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EDITIONS
Wednesday, 12 February, 2003, 12:18 GMT
Free music offered to net users
Close-up of CD, BBC
Customers of Tiscali are getting six months of free digital music included with their standard net service.

Tiscali's dial-up and broadband customers will get access to a large library of digital music files as well as special content such as concerts, interviews and radio programs.

Customers will be given credits that they can trade in to listen to tracks or burn the music they like to a CD.

The European net firm has signed a deal with music distribution firm OD2 and software giant Microsoft to set up the service.

Credit trail

The free music downloads are available from today to every existing Tiscali customer and gives them access to 150,000 tracks by 8,500 artists

Tiscali currently has about 7 million active subscribers in 16 countries.

The library of music, including artists signed up to Warner, BMG, EMI and Universal, is being supplied by OD2, the online music firm backed by ex-Genesis front man Peter Gabriel.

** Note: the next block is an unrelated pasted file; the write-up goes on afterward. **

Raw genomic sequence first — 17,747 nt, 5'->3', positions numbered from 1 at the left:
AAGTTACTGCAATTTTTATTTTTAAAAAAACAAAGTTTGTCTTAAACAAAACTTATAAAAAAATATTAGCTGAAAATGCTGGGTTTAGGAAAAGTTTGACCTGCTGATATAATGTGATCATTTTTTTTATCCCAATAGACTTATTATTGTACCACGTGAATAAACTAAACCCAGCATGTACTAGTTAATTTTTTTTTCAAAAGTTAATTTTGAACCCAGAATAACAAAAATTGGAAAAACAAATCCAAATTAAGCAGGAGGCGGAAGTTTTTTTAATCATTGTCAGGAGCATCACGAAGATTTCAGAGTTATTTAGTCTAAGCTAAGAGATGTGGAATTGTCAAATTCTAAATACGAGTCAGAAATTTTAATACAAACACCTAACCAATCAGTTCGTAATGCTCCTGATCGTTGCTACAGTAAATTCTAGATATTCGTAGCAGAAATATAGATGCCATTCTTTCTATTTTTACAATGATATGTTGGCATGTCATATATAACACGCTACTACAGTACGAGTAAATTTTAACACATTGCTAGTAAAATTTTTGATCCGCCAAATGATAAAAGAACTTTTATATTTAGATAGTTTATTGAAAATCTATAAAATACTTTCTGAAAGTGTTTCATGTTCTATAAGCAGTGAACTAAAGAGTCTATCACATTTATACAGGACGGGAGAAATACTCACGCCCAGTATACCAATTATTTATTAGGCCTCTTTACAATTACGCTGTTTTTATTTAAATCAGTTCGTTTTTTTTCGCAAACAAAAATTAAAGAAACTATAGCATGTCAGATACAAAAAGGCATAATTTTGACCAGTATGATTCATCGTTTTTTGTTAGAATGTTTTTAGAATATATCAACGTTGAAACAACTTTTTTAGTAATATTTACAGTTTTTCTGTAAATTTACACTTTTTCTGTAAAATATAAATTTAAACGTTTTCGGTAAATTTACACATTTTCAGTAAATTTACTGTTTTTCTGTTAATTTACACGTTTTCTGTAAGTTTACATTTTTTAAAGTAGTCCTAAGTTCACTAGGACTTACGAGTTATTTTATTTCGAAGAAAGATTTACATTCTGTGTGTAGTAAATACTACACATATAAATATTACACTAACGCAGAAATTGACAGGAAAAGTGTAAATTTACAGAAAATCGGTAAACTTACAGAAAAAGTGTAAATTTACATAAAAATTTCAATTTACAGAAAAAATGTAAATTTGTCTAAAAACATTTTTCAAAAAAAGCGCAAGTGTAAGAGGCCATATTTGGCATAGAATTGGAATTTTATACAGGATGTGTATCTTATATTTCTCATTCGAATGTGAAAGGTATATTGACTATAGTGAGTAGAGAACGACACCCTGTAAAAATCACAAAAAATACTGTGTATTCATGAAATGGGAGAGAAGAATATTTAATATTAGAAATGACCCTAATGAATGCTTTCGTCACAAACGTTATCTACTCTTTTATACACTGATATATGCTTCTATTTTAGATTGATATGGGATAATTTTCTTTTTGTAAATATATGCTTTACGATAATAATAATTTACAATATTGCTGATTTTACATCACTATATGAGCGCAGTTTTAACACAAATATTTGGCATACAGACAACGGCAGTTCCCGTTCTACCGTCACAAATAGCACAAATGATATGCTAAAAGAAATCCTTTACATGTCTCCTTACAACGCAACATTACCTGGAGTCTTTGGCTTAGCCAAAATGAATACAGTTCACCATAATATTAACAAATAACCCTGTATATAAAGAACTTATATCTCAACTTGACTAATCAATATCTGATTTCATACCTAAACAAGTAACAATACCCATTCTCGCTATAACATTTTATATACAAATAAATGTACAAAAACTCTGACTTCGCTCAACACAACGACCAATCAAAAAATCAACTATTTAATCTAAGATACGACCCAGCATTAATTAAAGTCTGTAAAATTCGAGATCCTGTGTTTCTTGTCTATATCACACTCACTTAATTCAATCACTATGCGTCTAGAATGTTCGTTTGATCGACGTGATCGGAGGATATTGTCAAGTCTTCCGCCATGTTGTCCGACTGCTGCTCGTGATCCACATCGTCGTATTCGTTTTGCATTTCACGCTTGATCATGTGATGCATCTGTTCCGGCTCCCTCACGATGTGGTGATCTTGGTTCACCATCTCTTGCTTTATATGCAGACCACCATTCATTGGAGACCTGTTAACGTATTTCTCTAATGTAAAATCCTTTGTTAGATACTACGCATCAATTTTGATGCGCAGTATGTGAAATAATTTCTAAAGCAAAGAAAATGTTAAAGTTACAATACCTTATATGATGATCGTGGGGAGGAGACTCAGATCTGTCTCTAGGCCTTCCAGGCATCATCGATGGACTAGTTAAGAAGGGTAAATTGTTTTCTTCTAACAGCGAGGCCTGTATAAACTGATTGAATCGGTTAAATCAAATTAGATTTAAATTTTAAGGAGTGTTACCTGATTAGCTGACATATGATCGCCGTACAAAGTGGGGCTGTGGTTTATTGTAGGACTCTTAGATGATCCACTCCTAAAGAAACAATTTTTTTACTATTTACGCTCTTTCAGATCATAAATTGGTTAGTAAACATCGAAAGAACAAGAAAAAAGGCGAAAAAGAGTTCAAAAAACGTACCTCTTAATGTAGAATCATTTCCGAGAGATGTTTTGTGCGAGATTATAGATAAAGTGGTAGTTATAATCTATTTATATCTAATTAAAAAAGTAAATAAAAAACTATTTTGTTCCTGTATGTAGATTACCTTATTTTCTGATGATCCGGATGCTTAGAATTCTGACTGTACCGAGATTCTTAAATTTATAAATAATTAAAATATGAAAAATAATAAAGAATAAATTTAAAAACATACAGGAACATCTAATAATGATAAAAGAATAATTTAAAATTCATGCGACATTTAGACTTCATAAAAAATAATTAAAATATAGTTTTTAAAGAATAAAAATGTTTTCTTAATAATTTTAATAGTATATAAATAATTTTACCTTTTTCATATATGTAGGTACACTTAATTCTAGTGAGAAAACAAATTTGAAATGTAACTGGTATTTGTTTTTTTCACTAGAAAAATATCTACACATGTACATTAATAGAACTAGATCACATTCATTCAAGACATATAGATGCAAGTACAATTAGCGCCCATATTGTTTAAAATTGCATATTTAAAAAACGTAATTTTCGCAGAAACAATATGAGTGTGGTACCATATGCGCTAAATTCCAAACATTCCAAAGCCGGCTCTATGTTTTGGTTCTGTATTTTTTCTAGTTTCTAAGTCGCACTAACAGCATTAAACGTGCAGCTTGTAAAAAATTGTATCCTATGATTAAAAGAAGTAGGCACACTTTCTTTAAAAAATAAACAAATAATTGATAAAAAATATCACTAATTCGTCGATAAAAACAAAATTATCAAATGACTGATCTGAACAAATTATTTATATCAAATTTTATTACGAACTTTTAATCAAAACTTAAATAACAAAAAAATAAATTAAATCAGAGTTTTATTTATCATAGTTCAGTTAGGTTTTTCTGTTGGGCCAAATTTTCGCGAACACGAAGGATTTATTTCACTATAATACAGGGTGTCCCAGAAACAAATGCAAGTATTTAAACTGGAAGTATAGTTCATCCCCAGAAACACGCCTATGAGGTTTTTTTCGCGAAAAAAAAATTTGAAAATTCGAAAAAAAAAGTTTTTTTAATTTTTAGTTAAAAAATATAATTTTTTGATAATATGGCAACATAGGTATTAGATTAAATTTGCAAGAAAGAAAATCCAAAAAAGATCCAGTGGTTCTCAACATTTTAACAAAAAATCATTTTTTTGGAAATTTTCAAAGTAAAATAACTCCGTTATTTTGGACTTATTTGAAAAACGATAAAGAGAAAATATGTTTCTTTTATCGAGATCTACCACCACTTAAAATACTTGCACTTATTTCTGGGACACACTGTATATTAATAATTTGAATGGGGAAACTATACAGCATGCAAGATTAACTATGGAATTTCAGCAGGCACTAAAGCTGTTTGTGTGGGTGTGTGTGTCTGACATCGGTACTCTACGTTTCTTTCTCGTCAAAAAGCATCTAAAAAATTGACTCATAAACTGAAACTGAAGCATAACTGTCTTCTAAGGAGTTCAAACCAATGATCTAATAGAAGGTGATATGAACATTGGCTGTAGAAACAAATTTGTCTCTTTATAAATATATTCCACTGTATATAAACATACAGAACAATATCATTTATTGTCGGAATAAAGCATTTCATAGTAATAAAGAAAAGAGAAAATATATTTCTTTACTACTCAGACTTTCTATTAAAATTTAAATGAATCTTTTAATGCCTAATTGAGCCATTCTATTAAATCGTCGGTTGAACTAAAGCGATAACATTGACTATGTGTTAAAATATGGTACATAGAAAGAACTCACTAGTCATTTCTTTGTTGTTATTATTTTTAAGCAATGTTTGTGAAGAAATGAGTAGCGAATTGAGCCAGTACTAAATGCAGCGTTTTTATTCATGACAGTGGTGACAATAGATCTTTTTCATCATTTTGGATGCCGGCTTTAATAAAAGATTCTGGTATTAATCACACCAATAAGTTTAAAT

Dial-up users will get 50 credits per month over the next six months that they can trade in to listen to 300 tracks streamed to their computer or to download 30 music files to their home computer.

Broadband users will get credits to listen to 400 tracks over the same period and will be able to cash in 100 credits at a time to burn music to a CD.

Keen music fans will be able to buy more credits or upgrade to a pay service.

"To show there's a compelling alternative to piracy, we need to publicise the growing digital music catalogue available through legitimate channels," said Charles Grimsdale, chief executive of OD2.

The popularity of peer-to-peer file swapping services such as Kazaa is posing problems for music firms who are keen to stop people sharing pirated pop.

By offering music that is free from viruses and higher quality than is usually available on peer-to-peer services net providers and music firms hope to slowly wean people away from pirated pop.

The Tiscali music club is also open to non-Tiscali customers and charges a small fee to listen to or download music.

The music is encoded and protected by Microsoft's Windows Media format.

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